5: What had existed before our universe was created?

This one puzzles me, I admit. I was really hoping for something obvious, like the Fool or Death. Hell, I could even have made the Eight of Wands work, if I tilted my head and squinted hard enough.

What I will say about the Prince of Swords is that he’s a thinker and a dreamer. He’s all plan and no action, coming up with new ideas night and day without ever bothering to implement them. What existed before our universe, then, was the idea of the universe—the dream of what the universe would be. There’s a philosophical stance (currently out of vogue) called metaphysical idealism, which is, roughly speaking, the idea that the only things that really exist are minds. The physical world, per se, doesn’t exist; it’s a product of our collective imagination, and it exists only insofar as we all think it does. A famous philosopher named George Berkeley is most quotable for having said “To be is to be perceived.” On this view of things, minds are real, and matter is a sort of emergent illusion generated by the activity of minds.

So what existed before the universe? Mind. Thought. If we want to go Platonic with it, the Forms. Whatever we want to call it, the raw mental stuff that provides the blueprint for the physical world.

6: Are you ethically obligated to improve yourself?

Yes. Yes, yes, yes, a thousand times yes. The Death card is all about becoming something (someone) new. It’s a slow, ongoing process that never really ends, but in this context, it is constant self-examination and the attempt to become a better version of oneself. Do the work. Shed your skin and emerge better and brighter than you were before. Only the dead don’t change.

7: What is divinity?

Well. Fuck.

I sat and stared at this card for a while, because it’s a gruesome and unpleasant card and I don’t generally associate it with my feelings about the divine. I was really hoping for, like, the Empress or the Star. Ah, well. The Tarot is a capricious master.

What is divinity? Divinity is that which frees us from our bonds. It is the thing hiding behind the veil of the universe that allows us to be more than just hairless apes roaming around a cold bit of rock floating in an empty universe. It is that which uplifts us in our lowest moments and reminds us that there is something greater to life, something mysterious and beautiful. Crucially with the Eight of Swords, this energy resides within us. Divinity doesn’t reach down and save us from the outside; it’s the inborn dignity we all have, the capacity to extend beyond ourselves and become something greater. There is no part of us that is not of the Gods.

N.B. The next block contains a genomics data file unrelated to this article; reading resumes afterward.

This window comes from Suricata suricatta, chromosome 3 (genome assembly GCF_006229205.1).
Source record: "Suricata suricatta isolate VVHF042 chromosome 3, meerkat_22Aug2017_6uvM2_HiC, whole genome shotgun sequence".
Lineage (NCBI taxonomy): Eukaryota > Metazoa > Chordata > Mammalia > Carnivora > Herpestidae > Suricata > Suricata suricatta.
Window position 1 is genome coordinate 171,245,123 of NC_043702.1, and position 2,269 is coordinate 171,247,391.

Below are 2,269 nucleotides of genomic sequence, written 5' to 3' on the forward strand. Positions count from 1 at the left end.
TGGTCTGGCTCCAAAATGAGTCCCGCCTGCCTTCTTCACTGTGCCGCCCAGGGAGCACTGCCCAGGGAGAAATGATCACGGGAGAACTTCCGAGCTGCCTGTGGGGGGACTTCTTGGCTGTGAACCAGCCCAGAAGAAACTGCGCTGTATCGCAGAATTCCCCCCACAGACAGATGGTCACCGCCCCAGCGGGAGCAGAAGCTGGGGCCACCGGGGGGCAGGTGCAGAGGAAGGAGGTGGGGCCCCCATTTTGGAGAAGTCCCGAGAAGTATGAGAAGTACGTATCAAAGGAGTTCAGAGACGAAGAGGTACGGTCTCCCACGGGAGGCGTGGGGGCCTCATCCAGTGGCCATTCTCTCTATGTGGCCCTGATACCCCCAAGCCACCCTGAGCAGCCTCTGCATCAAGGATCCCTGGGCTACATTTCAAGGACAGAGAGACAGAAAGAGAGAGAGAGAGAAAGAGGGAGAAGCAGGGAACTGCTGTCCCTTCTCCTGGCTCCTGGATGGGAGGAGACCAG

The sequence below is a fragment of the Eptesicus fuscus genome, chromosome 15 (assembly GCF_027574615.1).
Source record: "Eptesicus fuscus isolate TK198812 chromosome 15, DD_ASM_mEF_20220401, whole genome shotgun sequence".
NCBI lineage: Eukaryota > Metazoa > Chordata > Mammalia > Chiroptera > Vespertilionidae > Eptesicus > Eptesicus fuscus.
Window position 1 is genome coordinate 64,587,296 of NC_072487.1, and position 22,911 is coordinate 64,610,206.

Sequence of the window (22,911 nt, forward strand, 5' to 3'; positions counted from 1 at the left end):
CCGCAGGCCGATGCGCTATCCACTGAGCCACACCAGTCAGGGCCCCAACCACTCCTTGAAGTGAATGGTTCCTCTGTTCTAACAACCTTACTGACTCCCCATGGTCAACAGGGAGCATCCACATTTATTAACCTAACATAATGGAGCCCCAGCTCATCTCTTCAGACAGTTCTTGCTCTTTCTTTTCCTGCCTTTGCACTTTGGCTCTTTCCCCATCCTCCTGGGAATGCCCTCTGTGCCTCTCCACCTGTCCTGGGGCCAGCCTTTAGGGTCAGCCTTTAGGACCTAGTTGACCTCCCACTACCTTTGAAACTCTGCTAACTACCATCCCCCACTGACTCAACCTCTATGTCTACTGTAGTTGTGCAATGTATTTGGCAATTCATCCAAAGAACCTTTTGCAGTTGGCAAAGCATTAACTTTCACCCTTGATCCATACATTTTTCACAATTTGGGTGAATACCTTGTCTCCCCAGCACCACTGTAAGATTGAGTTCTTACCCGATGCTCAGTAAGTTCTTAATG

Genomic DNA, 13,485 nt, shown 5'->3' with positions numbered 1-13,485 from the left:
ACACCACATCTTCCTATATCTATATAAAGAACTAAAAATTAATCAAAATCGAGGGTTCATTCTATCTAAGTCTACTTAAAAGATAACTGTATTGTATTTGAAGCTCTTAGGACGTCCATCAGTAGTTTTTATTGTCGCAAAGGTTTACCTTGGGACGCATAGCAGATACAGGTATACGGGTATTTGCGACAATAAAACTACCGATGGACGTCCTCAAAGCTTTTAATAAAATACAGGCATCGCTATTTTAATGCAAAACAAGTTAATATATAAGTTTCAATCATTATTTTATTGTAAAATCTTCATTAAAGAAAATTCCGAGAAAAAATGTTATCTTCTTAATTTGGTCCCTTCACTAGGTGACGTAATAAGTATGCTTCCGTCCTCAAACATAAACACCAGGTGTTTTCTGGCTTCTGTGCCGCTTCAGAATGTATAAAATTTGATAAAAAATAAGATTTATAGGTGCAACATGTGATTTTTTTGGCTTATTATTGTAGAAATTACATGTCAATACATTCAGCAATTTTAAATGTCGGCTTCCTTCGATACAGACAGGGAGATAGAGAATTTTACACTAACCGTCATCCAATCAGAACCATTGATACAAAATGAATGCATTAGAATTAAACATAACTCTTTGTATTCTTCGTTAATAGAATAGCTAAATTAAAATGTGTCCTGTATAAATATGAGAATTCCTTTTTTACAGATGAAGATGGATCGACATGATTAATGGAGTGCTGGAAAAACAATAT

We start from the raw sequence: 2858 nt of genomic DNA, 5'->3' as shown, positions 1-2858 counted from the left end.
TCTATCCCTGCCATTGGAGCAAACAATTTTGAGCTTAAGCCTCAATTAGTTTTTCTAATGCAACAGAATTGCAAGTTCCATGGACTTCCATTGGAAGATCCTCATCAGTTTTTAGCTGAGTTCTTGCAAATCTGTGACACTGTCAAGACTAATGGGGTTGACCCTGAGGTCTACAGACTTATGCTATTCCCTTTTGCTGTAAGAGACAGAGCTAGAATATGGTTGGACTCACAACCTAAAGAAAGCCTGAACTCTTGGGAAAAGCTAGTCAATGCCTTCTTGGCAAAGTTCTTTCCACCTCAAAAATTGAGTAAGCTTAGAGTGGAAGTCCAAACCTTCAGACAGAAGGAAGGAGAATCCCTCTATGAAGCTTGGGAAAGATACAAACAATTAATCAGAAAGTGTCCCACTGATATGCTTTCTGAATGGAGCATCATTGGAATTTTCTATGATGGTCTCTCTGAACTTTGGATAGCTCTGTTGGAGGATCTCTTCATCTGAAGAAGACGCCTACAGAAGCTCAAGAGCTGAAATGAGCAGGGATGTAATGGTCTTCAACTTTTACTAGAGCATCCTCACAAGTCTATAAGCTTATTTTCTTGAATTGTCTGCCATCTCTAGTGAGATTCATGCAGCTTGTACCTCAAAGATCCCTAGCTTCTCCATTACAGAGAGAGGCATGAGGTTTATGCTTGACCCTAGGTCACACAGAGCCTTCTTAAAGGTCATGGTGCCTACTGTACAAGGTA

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*In context, this quote is actually very complicated and messy and kind of means the exact opposite of what it says. But if you strip away the context, it’s a lovely sentiment.

4 thoughts on “Seven Philosophical Readings: A Response to Benebell Wen

  1. Haha. “I swear, I shuffled thoroughly.” Yeah I had that problem, too! And it was also a Major.

    I love these responses and the readings your Thoth deck gave. You know what’s interesting about Question 7– so you probably figured out that the more popular phrasing of that question in classical Western philosophy is, “Is there a God?” I changed it to Divinity for my particular audience knowing that the word “God” can often throw people off.

    So if we revert back to the “Is there a God?” question, the Eight of Swords yields a pretty interesting answering, doesn’t it? Maybe even hearkening to the concept of divine hiddenness? Or even a nihilistic view? =P But whatevs. I love your answer and your reading of the Eight of Swords!

    Anyway, thanks for playing! This was awesome! I loved reading this. You’re hilarious.

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    1. I absolutely love that interpretation! You’re right; retooling question 7 as “Is there a God?” makes the card much easier to interpret, and provides quite an interesting answer. Thank you for starting this tag! I had a lot of fun participating in it.

      Like

  2. Your comment about ‘only the dead don’t change’ makes me think of another Shakespeare quote: “Nothing of him that doth fade, But doth suffer a sea-change Into something rich and strange.” Death is a transformation and even on the base physical plane, the dead change into a proliferation of new life that we can’t predict. 8 swords is one of my favourite cards in a way, if one knows there is an element of self-delusion about one’s captive thinking, it can liberate the thoughts… I really enjoyed this article, I am going to go play with those questions myself! Thanks!

    Like